Short Stories

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 For the next several stories I plan to introduce you to Taiwan in the middle to late 50s.I hope you grow to love the people as did I. It had its' moments when East met West, but mostly it was fun for me as a teenager. 


     

                                                                        CHAN

     What can I tell you about Chan? I might have sparred with him, but if it was really important that I do as he suggested, I would, eventually, do it. Julian Tzu, was the only other Chinese person I completely trusted. He will get a story-line all to himself.
   

     But I'm ahead of myself. I saw the ground at the ocean port in Keelung and promptly fainted as I walked down the stairs to get off. I have fainted only twice in my life, this was the first. I woke up in the car taking us the 40+ miles to Taipei. Now, the map today shows a much straighter road between the two towns.
     My dad, rather than being annoyed with me, gave me a huge smile. "Well done, dear. You saved us a couple of hours of welcoming speeches, Chinese music, and general milling around." I heard the Chinese driver chuckle at this information. "Do you feel OK now?"
     "Me? Fine, Just embarrassed."
     "Well don't be. It was the excitement, I'm sure." The rest of the drive was listening to what we were passing. That included a cave where things brought from China were hidden until permanent "homes" could be found for them. We saw several Temples. To my American eyes, they were garish and harsh, which, actually reflects their god's perceived attitude of those bowing in humble, crying, desperate supplications before them. "This month, The Request," a meditation I wrote, will be up which is about a woman going into one of those temples just down the street from us.

     When we drove through Taipei. Most of the traffic was bicycles and pedicabs (bicycles with a two person covered seat behind). Car traffic was slight. One clever thing was that the bicycles had a broad lane for each direction of their own. The first day I hopped on my trusty bike to go to my assigned Chinese playmates, I had an accident in that lane. I turned left to cross the car traffic. I was hit by another cyclist. He yelled at me until I'm sure he thought, "Stupid long nosed foreign devil. Can't even ride a bike right." But when he understood I didn't understand, he got his message across: bikes followed the car's rule. I should have used my hand to show a left hand turn. He was speaking as he demonstrated. I'm sure he thought he had to make it simple for the simple minded. One thing you should know now, Chinese consider themselves as "The People," the only ones, well, the descended Han ones do. Everyone else is below them in the order of the universe. Much like our American and British belief of our place in the order of nations.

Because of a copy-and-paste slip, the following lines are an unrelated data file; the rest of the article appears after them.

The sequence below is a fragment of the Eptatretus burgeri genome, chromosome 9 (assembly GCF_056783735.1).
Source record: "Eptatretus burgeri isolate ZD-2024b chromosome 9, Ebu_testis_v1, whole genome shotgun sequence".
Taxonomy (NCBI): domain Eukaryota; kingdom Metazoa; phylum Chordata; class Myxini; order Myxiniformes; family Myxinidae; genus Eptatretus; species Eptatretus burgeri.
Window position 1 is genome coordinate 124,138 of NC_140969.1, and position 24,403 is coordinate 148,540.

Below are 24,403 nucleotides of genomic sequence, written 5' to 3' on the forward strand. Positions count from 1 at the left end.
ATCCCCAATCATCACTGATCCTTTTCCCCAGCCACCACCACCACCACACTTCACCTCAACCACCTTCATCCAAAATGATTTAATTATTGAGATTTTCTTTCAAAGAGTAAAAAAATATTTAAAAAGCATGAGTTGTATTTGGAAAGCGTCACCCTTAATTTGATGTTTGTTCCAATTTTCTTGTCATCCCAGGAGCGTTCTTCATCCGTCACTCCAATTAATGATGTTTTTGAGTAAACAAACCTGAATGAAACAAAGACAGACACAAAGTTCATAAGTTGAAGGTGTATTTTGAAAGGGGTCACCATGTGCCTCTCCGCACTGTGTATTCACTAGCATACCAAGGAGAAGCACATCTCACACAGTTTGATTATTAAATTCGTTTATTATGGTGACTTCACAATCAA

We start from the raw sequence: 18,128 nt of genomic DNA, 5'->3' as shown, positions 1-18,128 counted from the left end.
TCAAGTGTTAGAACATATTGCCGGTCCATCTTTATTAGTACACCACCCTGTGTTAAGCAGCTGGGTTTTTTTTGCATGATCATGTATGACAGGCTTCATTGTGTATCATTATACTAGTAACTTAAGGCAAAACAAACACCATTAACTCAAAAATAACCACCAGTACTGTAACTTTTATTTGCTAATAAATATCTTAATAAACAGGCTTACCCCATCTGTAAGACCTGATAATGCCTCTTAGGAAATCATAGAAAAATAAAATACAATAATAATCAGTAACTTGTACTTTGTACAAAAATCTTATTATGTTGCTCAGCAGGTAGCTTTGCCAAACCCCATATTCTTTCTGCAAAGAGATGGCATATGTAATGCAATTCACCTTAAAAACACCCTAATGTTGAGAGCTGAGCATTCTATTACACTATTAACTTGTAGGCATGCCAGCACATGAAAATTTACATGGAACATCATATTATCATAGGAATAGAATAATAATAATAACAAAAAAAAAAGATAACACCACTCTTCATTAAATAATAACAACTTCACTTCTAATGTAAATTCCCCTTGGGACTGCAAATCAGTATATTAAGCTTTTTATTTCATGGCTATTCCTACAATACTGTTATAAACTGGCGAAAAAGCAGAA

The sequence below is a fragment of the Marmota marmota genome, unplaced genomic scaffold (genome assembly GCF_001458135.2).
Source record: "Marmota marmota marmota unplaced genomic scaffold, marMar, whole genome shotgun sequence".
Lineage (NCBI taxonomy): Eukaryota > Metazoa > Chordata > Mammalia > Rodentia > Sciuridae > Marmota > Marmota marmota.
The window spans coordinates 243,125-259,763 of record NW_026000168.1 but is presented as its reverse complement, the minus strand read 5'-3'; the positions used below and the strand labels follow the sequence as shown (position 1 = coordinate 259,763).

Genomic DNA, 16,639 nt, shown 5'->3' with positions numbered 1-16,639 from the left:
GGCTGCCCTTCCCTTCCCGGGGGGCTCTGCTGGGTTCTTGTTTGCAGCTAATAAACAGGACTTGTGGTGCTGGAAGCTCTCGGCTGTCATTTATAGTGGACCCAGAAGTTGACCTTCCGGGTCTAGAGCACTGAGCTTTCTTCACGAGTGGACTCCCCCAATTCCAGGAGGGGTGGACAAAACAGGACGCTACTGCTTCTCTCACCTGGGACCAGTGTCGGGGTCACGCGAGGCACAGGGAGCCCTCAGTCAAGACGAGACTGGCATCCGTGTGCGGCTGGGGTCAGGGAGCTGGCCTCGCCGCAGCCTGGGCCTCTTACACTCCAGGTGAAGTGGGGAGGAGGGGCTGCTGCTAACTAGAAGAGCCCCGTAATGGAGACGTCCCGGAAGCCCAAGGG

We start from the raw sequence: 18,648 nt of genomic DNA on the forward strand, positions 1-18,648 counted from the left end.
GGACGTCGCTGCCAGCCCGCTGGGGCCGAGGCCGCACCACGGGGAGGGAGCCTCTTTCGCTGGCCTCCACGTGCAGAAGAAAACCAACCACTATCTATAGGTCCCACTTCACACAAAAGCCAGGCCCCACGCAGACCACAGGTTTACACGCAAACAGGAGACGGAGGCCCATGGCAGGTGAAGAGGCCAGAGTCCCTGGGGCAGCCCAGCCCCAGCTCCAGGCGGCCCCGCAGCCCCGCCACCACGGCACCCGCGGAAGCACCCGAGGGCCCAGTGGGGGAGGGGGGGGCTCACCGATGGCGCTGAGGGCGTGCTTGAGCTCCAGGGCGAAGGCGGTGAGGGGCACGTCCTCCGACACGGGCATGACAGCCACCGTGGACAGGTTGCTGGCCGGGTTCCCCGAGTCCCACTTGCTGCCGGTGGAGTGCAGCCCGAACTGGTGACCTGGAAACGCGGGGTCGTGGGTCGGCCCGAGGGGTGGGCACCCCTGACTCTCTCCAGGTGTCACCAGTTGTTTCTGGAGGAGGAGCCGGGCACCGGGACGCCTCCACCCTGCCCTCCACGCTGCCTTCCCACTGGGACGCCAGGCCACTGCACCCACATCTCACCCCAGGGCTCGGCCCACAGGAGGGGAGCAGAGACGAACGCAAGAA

We arrived at the house's gate. The horn was honked twice and we could hear the slap of flip-flops as the gate keeper, yard man, general low man on the totem pole, came running to open the gate. As the car came to a stop, the gate was shut, and a little man ran to open the screen door for us. I never did learn any name for him. I'm not even sure how often we had a new one, or even if we did. He was invisible in the scale of things. Now, at my reflections, I suspect he was Taiwanese and not Chinese at all. Further reflection suggest that each of our servants had servants in their own homes. They had all followed the Generalissimo in battle and retreat. At that time, even the lowest of the low was apt to have a servant.